Bob Dylan still hasn't acknowledged being given the Nobel Prize for literature, and it sounds like some members of the academy behind the prize are starting to get a bit fed up, the Guardian reports. "It's impolite and arrogant," says writer Per Wastberg, a member of the Swedish Academy. Regardless, the academy isn't surprised by Dylan's behavior, according to the BBC. "We were aware that he can be difficult and that he does not like appearances when he stands alone on the stage," Wastberg says. "He is who he is," the AP quotes the writer as saying. And its sounds like the Swedish Academy is just about done worrying about it. "We have agreed not to lift a finger," Wastberg says. "The ball lies entirely on his half."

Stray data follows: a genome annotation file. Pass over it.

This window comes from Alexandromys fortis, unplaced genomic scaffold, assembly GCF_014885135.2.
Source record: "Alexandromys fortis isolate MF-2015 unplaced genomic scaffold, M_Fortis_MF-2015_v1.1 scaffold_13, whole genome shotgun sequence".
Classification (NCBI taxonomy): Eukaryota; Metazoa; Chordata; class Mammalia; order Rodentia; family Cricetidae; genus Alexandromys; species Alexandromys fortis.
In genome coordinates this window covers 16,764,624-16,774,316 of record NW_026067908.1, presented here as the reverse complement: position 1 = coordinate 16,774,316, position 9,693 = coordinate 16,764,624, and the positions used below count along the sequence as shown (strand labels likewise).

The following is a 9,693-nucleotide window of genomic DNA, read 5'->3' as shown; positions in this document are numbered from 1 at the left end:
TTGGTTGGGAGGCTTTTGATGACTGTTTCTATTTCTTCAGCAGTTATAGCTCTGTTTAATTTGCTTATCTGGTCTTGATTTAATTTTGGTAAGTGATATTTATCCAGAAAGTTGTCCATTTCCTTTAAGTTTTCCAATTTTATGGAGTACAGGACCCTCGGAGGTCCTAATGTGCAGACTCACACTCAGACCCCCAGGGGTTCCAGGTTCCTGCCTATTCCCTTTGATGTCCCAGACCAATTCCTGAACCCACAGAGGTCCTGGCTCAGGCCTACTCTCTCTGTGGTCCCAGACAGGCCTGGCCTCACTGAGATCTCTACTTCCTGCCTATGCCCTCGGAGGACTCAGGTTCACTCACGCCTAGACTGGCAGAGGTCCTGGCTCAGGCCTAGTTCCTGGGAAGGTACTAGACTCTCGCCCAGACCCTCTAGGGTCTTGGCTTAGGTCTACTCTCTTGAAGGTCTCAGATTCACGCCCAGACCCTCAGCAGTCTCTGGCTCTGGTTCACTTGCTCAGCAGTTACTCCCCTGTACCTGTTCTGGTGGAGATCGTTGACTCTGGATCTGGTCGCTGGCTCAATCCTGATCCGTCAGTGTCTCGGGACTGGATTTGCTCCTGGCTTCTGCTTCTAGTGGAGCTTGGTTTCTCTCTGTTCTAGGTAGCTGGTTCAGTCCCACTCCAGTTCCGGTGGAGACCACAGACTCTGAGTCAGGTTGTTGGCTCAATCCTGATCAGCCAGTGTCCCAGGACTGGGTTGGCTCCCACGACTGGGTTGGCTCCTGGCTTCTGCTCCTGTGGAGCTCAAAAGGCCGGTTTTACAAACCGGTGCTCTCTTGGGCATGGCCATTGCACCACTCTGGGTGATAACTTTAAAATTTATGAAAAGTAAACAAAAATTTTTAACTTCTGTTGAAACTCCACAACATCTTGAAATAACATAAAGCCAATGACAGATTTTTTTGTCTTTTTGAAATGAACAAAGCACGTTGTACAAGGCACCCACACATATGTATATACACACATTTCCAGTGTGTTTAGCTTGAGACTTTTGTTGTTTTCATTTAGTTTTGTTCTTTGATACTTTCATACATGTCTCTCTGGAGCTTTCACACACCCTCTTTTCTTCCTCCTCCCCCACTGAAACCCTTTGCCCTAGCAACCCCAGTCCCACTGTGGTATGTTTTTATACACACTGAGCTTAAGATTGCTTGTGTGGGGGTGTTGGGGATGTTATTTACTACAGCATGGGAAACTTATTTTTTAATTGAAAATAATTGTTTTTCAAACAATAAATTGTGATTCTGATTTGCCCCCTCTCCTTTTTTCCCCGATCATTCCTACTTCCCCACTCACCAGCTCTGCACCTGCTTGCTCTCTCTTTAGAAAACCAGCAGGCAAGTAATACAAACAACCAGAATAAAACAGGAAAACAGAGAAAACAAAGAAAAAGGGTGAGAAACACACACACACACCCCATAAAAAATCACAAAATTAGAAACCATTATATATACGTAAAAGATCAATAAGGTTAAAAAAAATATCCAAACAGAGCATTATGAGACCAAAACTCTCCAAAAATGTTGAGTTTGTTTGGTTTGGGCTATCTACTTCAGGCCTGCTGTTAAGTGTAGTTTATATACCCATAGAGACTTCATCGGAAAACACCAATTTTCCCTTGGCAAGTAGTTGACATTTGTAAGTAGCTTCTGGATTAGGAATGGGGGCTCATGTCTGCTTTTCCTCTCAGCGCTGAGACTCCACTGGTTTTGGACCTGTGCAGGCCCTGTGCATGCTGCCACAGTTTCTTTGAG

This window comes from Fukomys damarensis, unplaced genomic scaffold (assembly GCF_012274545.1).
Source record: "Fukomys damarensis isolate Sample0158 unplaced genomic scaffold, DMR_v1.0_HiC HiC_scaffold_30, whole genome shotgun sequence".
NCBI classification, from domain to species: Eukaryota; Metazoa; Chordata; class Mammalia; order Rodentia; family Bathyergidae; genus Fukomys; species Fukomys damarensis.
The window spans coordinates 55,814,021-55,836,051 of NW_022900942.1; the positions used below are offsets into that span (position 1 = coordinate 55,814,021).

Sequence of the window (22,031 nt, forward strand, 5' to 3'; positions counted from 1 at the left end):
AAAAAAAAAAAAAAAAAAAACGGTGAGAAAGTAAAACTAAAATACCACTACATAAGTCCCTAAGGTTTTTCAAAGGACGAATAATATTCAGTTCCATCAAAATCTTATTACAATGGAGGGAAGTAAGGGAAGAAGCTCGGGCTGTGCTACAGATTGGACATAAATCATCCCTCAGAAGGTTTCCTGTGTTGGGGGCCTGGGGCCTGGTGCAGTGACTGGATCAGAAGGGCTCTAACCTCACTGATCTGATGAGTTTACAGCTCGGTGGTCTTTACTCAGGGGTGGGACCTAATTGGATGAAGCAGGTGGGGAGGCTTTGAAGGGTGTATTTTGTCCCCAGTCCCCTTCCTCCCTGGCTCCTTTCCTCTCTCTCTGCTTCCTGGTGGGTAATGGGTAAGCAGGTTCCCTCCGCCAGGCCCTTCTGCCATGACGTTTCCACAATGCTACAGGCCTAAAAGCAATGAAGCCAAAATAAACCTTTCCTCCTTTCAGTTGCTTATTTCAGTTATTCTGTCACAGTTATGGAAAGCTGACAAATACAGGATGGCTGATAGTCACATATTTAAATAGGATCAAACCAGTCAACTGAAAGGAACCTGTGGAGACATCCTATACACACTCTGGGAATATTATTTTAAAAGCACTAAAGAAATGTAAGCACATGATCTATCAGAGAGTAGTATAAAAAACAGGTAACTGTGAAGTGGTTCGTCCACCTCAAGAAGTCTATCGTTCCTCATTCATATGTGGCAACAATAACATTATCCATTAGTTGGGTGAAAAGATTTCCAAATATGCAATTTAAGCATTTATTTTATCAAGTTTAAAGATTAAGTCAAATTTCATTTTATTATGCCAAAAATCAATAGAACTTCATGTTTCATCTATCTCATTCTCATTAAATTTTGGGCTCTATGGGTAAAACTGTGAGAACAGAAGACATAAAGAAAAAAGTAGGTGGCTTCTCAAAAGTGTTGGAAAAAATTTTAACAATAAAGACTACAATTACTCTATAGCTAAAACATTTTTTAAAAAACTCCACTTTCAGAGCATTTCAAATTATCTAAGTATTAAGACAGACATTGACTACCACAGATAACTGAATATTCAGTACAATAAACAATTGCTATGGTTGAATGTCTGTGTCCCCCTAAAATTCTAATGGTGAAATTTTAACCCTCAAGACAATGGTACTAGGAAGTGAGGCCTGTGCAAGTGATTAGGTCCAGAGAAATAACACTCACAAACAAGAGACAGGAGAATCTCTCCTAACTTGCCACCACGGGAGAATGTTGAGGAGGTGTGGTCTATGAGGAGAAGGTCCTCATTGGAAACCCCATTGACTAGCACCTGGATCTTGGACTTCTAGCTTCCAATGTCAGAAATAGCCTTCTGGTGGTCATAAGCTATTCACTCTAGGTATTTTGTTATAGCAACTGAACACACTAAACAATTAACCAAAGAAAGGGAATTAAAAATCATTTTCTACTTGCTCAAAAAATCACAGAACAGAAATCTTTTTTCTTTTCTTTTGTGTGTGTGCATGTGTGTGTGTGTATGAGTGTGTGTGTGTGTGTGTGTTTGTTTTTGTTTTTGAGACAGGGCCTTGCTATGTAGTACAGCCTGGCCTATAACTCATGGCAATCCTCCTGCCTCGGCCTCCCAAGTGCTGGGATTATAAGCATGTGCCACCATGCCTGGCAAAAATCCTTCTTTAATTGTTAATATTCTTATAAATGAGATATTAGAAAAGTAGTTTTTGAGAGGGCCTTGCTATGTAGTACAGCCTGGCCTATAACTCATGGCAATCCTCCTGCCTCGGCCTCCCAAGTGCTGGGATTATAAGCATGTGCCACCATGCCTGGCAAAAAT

Dylan was given the Nobel Prize for literature—the first musician to win it in 115 years—on Oct. 13. He played a concert that night and didn't mention it. He's continued not mentioning it—or responding to calls from the Swedish Academy—since then. The academy has no idea if he'll show up to accept the honor in December. But there will be a ceremony celebrating his career regardless. Only two winners have ever turned down the Nobel Prize in literature: French writer Jean-Paul Sartre in 1964 because he turned down all honors and Boris Pasternak in 1958 because the Soviet government pressured him to do so. In 2007, author Doris Lessing wasn't exactly happy to hear she won, responding to the news with "Oh Christ." (Read more Bob Dylan stories.)